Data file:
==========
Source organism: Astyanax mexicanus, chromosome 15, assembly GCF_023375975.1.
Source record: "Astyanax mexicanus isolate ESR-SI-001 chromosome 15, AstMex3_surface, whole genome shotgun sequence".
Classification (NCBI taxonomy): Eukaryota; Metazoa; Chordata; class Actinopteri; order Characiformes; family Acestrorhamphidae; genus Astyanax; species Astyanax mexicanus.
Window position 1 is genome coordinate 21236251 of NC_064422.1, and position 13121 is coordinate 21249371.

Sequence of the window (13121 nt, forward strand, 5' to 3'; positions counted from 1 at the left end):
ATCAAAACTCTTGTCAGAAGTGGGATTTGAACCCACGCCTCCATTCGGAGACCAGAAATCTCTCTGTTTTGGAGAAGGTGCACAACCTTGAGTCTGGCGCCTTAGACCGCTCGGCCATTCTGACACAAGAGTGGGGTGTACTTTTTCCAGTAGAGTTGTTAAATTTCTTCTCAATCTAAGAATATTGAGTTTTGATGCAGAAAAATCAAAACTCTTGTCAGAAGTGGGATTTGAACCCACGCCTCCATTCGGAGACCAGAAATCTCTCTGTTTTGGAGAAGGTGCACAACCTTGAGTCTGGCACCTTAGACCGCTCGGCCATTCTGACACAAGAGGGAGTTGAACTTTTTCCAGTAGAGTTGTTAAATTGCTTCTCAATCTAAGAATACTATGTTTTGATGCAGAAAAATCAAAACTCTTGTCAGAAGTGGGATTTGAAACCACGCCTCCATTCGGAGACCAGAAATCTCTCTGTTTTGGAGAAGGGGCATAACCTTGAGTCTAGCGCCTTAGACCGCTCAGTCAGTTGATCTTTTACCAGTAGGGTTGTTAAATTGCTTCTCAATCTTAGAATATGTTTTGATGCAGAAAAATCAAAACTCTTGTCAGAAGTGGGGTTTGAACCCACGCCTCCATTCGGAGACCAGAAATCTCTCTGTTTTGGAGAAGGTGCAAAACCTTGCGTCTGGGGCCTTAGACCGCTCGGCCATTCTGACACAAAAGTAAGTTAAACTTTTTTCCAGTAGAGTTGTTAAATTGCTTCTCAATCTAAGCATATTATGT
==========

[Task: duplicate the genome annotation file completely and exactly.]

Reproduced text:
Source organism: Astyanax mexicanus, chromosome 15, assembly GCF_023375975.1.
Source record: "Astyanax mexicanus isolate ESR-SI-001 chromosome 15, AstMex3_surface, whole genome shotgun sequence".
Classification (NCBI taxonomy): Eukaryota; Metazoa; Chordata; class Actinopteri; order Characiformes; family Acestrorhamphidae; genus Astyanax; species Astyanax mexicanus.
Window position 1 is genome coordinate 21236251 of NC_064422.1, and position 13121 is coordinate 21249371.

Sequence of the window (13121 nt, forward strand, 5' to 3'; positions counted from 1 at the left end):
ATCAAAACTCTTGTCAGAAGTGGGATTTGAACCCACGCCTCCATTCGGAGACCAGAAATCTCTCTGTTTTGGAGAAGGTGCACAACCTTGAGTCTGGCGCCTTAGACCGCTCGGCCATTCTGACACAAGAGTGGGGTGTACTTTTTCCAGTAGAGTTGTTAAATTTCTTCTCAATCTAAGAATATTGAGTTTTGATGCAGAAAAATCAAAACTCTTGTCAGAAGTGGGATTTGAACCCACGCCTCCATTCGGAGACCAGAAATCTCTCTGTTTTGGAGAAGGTGCACAACCTTGAGTCTGGCACCTTAGACCGCTCGGCCATTCTGACACAAGAGGGAGTTGAACTTTTTCCAGTAGAGTTGTTAAATTGCTTCTCAATCTAAGAATACTATGTTTTGATGCAGAAAAATCAAAACTCTTGTCAGAAGTGGGATTTGAAACCACGCCTCCATTCGGAGACCAGAAATCTCTCTGTTTTGGAGAAGGGGCATAACCTTGAGTCTAGCGCCTTAGACCGCTCAGTCAGTTGATCTTTTACCAGTAGGGTTGTTAAATTGCTTCTCAATCTTAGAATATGTTTTGATGCAGAAAAATCAAAACTCTTGTCAGAAGTGGGGTTTGAACCCACGCCTCCATTCGGAGACCAGAAATCTCTCTGTTTTGGAGAAGGTGCAAAACCTTGCGTCTGGGGCCTTAGACCGCTCGGCCATTCTGACACAAAAGTAAGTTAAACTTTTTTCCAGTAGAGTTGTTAAATTGCTTCTCAATCTAAGCATATTATGT